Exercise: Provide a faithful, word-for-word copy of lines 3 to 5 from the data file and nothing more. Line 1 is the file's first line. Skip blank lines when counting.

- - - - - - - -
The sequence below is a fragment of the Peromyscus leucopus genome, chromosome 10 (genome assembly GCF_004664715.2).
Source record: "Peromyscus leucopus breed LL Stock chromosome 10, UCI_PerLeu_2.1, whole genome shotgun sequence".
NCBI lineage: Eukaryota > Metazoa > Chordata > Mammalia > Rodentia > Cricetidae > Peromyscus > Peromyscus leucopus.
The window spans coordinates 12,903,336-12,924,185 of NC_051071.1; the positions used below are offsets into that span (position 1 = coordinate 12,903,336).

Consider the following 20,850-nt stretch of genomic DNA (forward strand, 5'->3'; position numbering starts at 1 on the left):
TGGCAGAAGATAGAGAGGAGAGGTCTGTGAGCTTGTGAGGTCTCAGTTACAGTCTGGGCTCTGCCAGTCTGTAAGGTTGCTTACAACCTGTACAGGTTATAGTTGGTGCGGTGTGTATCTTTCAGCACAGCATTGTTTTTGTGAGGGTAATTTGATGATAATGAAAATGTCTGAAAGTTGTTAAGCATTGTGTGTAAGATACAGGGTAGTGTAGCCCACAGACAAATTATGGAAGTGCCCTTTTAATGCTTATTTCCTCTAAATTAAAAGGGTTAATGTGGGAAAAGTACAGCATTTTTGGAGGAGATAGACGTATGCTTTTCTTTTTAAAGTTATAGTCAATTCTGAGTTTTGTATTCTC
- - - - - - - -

NCBI lineage: Eukaryota > Metazoa > Chordata > Mammalia > Rodentia > Cricetidae > Peromyscus > Peromyscus leucopus.
The window spans coordinates 12,903,336-12,924,185 of NC_051071.1; the positions used below are offsets into that span (position 1 = coordinate 12,903,336).

Consider the following 20,850-nt stretch of genomic DNA (forward strand, 5'->3'; position numbering starts at 1 on the left):